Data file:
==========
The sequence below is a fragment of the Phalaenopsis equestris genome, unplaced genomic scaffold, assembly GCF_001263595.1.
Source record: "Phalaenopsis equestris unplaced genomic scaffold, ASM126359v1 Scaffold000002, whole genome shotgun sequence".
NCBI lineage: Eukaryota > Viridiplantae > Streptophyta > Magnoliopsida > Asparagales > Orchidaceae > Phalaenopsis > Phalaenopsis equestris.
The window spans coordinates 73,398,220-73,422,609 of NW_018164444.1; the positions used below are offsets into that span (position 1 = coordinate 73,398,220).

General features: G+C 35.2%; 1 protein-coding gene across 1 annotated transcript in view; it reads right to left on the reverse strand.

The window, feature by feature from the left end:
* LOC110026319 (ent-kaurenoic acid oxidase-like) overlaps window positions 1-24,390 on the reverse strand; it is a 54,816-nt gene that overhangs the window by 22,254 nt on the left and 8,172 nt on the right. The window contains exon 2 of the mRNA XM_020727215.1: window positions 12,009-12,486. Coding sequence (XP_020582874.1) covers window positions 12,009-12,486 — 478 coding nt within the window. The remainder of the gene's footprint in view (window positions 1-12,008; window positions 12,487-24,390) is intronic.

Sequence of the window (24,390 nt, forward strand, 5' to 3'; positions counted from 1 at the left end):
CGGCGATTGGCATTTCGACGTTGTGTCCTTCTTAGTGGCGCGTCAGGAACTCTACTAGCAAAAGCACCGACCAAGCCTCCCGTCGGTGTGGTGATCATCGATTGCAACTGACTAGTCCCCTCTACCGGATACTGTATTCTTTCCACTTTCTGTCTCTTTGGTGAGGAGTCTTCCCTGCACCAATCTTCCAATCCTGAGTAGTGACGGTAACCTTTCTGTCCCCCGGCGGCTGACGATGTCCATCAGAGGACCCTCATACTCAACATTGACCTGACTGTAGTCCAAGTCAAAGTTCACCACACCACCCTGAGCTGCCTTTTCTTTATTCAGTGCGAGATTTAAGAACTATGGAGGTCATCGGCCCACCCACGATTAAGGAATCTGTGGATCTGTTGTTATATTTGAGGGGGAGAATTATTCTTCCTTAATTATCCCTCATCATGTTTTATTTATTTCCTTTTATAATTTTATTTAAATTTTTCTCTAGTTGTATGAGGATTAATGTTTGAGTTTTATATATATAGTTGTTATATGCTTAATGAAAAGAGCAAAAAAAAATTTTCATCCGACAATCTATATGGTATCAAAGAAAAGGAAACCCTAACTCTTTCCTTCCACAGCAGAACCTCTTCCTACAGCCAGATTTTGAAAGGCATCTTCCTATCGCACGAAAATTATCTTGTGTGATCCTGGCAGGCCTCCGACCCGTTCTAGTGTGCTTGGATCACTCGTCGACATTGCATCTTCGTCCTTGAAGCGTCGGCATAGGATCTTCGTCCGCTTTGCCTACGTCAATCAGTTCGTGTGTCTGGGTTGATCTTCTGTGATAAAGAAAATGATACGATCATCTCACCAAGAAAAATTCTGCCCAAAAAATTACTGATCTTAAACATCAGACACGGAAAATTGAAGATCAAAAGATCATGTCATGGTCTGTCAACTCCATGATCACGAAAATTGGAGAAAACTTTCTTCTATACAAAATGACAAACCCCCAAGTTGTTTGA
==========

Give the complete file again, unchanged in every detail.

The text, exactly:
The sequence below is a fragment of the Phalaenopsis equestris genome, unplaced genomic scaffold, assembly GCF_001263595.1.
Source record: "Phalaenopsis equestris unplaced genomic scaffold, ASM126359v1 Scaffold000002, whole genome shotgun sequence".
NCBI lineage: Eukaryota > Viridiplantae > Streptophyta > Magnoliopsida > Asparagales > Orchidaceae > Phalaenopsis > Phalaenopsis equestris.
The window spans coordinates 73,398,220-73,422,609 of NW_018164444.1; the positions used below are offsets into that span (position 1 = coordinate 73,398,220).

General features: G+C 35.2%; 1 protein-coding gene across 1 annotated transcript in view; it reads right to left on the reverse strand.

The window, feature by feature from the left end:
* LOC110026319 (ent-kaurenoic acid oxidase-like) overlaps window positions 1-24,390 on the reverse strand; it is a 54,816-nt gene that overhangs the window by 22,254 nt on the left and 8,172 nt on the right. The window contains exon 2 of the mRNA XM_020727215.1: window positions 12,009-12,486. Coding sequence (XP_020582874.1) covers window positions 12,009-12,486 — 478 coding nt within the window. The remainder of the gene's footprint in view (window positions 1-12,008; window positions 12,487-24,390) is intronic.

Sequence of the window (24,390 nt, forward strand, 5' to 3'; positions counted from 1 at the left end):
CGGCGATTGGCATTTCGACGTTGTGTCCTTCTTAGTGGCGCGTCAGGAACTCTACTAGCAAAAGCACCGACCAAGCCTCCCGTCGGTGTGGTGATCATCGATTGCAACTGACTAGTCCCCTCTACCGGATACTGTATTCTTTCCACTTTCTGTCTCTTTGGTGAGGAGTCTTCCCTGCACCAATCTTCCAATCCTGAGTAGTGACGGTAACCTTTCTGTCCCCCGGCGGCTGACGATGTCCATCAGAGGACCCTCATACTCAACATTGACCTGACTGTAGTCCAAGTCAAAGTTCACCACACCACCCTGAGCTGCCTTTTCTTTATTCAGTGCGAGATTTAAGAACTATGGAGGTCATCGGCCCACCCACGATTAAGGAATCTGTGGATCTGTTGTTATATTTGAGGGGGAGAATTATTCTTCCTTAATTATCCCTCATCATGTTTTATTTATTTCCTTTTATAATTTTATTTAAATTTTTCTCTAGTTGTATGAGGATTAATGTTTGAGTTTTATATATATAGTTGTTATATGCTTAATGAAAAGAGCAAAAAAAAATTTTCATCCGACAATCTATATGGTATCAAAGAAAAGGAAACCCTAACTCTTTCCTTCCACAGCAGAACCTCTTCCTACAGCCAGATTTTGAAAGGCATCTTCCTATCGCACGAAAATTATCTTGTGTGATCCTGGCAGGCCTCCGACCCGTTCTAGTGTGCTTGGATCACTCGTCGACATTGCATCTTCGTCCTTGAAGCGTCGGCATAGGATCTTCGTCCGCTTTGCCTACGTCAATCAGTTCGTGTGTCTGGGTTGATCTTCTGTGATAAAGAAAATGATACGATCATCTCACCAAGAAAAATTCTGCCCAAAAAATTACTGATCTTAAACATCAGACACGGAAAATTGAAGATCAAAAGATCATGTCATGGTCTGTCAACTCCATGATCACGAAAATTGGAGAAAACTTTCTTCTATACAAAATGACAAACCCCCAAGTTGTTTGA